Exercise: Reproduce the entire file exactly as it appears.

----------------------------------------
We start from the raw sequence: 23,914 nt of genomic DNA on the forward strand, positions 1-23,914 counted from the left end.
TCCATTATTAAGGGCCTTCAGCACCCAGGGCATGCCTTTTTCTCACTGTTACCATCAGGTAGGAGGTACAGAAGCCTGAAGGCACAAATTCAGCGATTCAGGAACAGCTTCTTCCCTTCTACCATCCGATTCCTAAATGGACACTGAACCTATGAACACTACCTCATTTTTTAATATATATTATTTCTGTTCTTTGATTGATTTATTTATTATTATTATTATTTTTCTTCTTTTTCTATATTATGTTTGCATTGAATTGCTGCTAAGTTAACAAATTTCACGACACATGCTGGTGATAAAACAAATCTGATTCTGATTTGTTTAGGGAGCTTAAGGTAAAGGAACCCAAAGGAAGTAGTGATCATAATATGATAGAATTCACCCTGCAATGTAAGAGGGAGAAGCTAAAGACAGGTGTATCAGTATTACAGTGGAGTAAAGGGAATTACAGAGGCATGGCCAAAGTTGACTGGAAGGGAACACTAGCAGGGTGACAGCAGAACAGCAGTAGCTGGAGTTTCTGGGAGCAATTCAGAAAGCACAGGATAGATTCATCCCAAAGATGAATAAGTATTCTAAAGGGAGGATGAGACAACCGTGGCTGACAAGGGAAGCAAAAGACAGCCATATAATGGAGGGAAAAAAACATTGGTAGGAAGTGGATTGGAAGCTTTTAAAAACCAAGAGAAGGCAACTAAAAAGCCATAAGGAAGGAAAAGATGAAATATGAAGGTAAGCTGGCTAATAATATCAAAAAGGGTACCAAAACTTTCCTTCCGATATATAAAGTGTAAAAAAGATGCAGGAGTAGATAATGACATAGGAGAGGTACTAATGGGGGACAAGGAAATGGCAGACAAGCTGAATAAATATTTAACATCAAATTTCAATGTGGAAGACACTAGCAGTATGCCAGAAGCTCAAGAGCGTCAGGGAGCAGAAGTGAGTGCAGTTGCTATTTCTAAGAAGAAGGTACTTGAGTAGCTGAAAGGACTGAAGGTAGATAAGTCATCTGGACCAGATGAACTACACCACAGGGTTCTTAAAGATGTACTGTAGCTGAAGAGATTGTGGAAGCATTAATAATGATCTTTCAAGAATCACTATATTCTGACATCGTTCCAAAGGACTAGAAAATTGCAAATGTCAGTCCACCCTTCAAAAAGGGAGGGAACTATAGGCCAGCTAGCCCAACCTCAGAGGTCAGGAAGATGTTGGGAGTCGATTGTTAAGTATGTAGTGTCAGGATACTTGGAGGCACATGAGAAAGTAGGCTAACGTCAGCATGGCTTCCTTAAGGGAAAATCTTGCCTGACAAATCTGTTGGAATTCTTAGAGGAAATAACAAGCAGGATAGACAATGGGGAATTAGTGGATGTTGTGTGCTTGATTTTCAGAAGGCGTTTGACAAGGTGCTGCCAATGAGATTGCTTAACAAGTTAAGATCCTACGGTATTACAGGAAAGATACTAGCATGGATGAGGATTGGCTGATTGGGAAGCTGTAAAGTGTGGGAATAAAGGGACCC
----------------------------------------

We start from the raw sequence: 23,914 nt of genomic DNA on the forward strand, positions 1-23,914 counted from the left end.
TCCATTATTAAGGGCCTTCAGCACCCAGGGCATGCCTTTTTCTCACTGTTACCATCAGGTAGGAGGTACAGAAGCCTGAAGGCACAAATTCAGCGATTCAGGAACAGCTTCTTCCCTTCTACCATCCGATTCCTAAATGGACACTGAACCTATGAACACTACCTCATTTTTTAATATATATTATTTCTGTTCTTTGATTGATTTATTTATTATTATTATTATTTTTCTTCTTTTTCTATATTATGTTTGCATTGAATTGCTGCTAAGTTAACAAATTTCACGACACATGCTGGTGATAAAACAAATCTGATTCTGATTTGTTTAGGGAGCTTAAGGTAAAGGAACCCAAAGGAAGTAGTGATCATAATATGATAGAATTCACCCTGCAATGTAAGAGGGAGAAGCTAAAGACAGGTGTATCAGTATTACAGTGGAGTAAAGGGAATTACAGAGGCATGGCCAAAGTTGACTGGAAGGGAACACTAGCAGGGTGACAGCAGAACAGCAGTAGCTGGAGTTTCTGGGAGCAATTCAGAAAGCACAGGATAGATTCATCCCAAAGATGAATAAGTATTCTAAAGGGAGGATGAGACAACCGTGGCTGACAAGGGAAGCAAAAGACAGCCATATAATGGAGGGAAAAAAACATTGGTAGGAAGTGGATTGGAAGCTTTTAAAAACCAAGAGAAGGCAACTAAAAAGCCATAAGGAAGGAAAAGATGAAATATGAAGGTAAGCTGGCTAATAATATCAAAAAGGGTACCAAAACTTTCCTTCCGATATATAAAGTGTAAAAAAGATGCAGGAGTAGATAATGACATAGGAGAGGTACTAATGGGGGACAAGGAAATGGCAGACAAGCTGAATAAATATTTAACATCAAATTTCAATGTGGAAGACACTAGCAGTATGCCAGAAGCTCAAGAGCGTCAGGGAGCAGAAGTGAGTGCAGTTGCTATTTCTAAGAAGAAGGTACTTGAGTAGCTGAAAGGACTGAAGGTAGATAAGTCATCTGGACCAGATGAACTACACCACAGGGTTCTTAAAGATGTACTGTAGCTGAAGAGATTGTGGAAGCATTAATAATGATCTTTCAAGAATCACTATATTCTGACATCGTTCCAAAGGACTAGAAAATTGCAAATGTCAGTCCACCCTTCAAAAAGGGAGGGAACTATAGGCCAGCTAGCCCAACCTCAGAGGTCAGGAAGATGTTGGGAGTCGATTGTTAAGTATGTAGTGTCAGGATACTTGGAGGCACATGAGAAAGTAGGCTAACGTCAGCATGGCTTCCTTAAGGGAAAATCTTGCCTGACAAATCTGTTGGAATTCTTAGAGGAAATAACAAGCAGGATAGACAATGGGGAATTAGTGGATGTTGTGTGCTTGATTTTCAGAAGGCGTTTGACAAGGTGCTGCCAATGAGATTGCTTAACAAGTTAAGATCCTACGGTATTACAGGAAAGATACTAGCATGGATGAGGATTGGCTGATTGGGAAGCTGTAAAGTGTGGGAATAAAGGGACCC